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Arts & Culture

DPAC's dramatic pause

Performing arts center's public rift with local theater producer calls its mission into question

Photo: N/A, License: N/A

Photo: N/A, License: N/A

"When all of this first started, they kept calling it a 100-year building," Legler says. "It's a 100-year mistake."

According to numbers provided by DPAC, the group has raised $94 million in donations to date. In 2009, due to the faltering economy, the Dr. Phillips Center for the Performing Arts was bifurcated into two stages. The first stage – the 2,700-seat Disney Theater, meant to present Broadway offerings and touring concerts, along with the 300-seat Jim & Alexis Pugh Community Theater – is set to clock in at $335 million (as of October 2012, nearly $263 million had already been spent). The city, according to DPAC, has so far contributed $190.1 million, largely from bond issuances; the county has given $53 million toward stage one, with an additional $86 million to come when stage two – which will include a $165 million, 1,700-seat multi-form theater suited for the Orlando Philharmonic and the Orlando Ballet – commences. The county's contributions hinge on its tourist-development tax revenues.

How the project will be paid for is heavily weighted toward "civic engagement," prompting a fair amount of public scrutiny. In 2011, Orange County Mayor Teresa Jacobs publicly scoffed at a request from the city and DPAC for a $30 million bridge loan to keep the project going. She cited numerous flaws discovered in a county audit of the construction-bidding process and other operational concerns surrounding the project, including $1,000 car rentals for contractors, price markups, bad bidding processes and employee bonuses. "In summary, it appears at this time that this is a deeply flawed project from both a contractual and construction/design cost standpoint," Jacobs wrote in a letter to Orlando Mayor Buddy Dyer. "If the identified problems are not fixed and/or addressed now, the project cannot be built in all probability with any confidence that taxpayer money will be spent effectively and efficiently."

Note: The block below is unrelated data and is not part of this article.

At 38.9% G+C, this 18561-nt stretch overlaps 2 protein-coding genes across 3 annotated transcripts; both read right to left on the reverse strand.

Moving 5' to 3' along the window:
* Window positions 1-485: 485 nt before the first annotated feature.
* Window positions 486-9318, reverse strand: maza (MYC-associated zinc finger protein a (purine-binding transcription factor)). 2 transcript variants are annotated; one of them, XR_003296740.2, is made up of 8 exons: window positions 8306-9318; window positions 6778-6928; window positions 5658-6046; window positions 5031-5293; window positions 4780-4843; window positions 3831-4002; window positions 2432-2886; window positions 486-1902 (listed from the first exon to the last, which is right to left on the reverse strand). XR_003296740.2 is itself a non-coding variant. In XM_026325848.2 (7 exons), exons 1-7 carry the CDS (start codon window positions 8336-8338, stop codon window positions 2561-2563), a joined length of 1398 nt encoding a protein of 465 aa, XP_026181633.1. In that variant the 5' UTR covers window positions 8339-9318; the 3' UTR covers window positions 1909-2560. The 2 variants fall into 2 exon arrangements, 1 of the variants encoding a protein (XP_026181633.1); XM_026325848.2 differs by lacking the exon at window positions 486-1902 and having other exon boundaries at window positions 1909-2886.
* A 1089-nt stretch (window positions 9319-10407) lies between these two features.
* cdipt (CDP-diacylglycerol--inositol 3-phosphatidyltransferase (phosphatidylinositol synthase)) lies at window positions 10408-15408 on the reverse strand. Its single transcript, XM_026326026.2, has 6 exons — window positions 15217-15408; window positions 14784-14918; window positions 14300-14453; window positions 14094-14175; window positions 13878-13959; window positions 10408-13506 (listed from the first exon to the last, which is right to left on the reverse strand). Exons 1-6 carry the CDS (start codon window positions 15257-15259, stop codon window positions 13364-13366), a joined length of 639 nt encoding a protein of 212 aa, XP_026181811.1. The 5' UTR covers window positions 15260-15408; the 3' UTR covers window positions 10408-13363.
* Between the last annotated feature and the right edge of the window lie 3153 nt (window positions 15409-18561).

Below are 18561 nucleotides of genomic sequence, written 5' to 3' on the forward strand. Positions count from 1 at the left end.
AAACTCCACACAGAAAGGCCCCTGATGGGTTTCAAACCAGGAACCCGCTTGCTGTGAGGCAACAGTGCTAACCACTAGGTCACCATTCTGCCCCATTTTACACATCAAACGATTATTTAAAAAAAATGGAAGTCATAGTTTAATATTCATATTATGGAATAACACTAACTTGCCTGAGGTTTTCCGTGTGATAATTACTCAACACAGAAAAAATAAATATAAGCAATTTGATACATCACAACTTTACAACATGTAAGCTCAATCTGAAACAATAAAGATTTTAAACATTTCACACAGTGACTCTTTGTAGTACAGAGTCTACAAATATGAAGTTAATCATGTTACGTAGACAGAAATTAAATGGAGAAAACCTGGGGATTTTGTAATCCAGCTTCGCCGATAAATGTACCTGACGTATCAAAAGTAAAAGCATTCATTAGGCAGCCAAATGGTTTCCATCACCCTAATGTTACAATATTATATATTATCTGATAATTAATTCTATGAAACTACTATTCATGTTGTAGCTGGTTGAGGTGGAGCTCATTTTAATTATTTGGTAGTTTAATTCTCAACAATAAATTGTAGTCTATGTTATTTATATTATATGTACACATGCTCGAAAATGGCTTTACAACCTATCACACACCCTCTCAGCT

That "major problem," as Jacobs referred to it, was summarily addressed by the formation of an oversight committee, the Orlando Community Construction Corp., in March 2011 – it allowed representatives from Disney, the Orlando Magic and the county (among others) to shepherd the arts center through the process, and, to some degree, added an air of transparency to the DPAC board and staff's operating procedures.

But the keeping up of appearances – and relative silence – of DPAC since hasn't stopped the hemorrhaging on the financial side. A 2011 audit by accounting group Cross, Fernandez & Riley LLP shows a write-off of an uncollectable pledged donation of $7.5 million. And though DPAC initially agreed that it would have a $25 million endowment prior to opening, which is tentatively scheduled for fall of 2014, as of Dec. 31, 2011, the total endowment available was just $2.7 million, according to the audit. Somehow, DPAC still intends to bring its total donations up to $160 million by an unspecified date, according to a recent email, though some of the donations are tied to unspoken benchmarks from the donors. "The flow of the pledges depends on the details of the agreements made with each donor," DPAC spokeswoman Treva Marshall says in an email. About $6.5 million of the donations are tied to stage two of the development.

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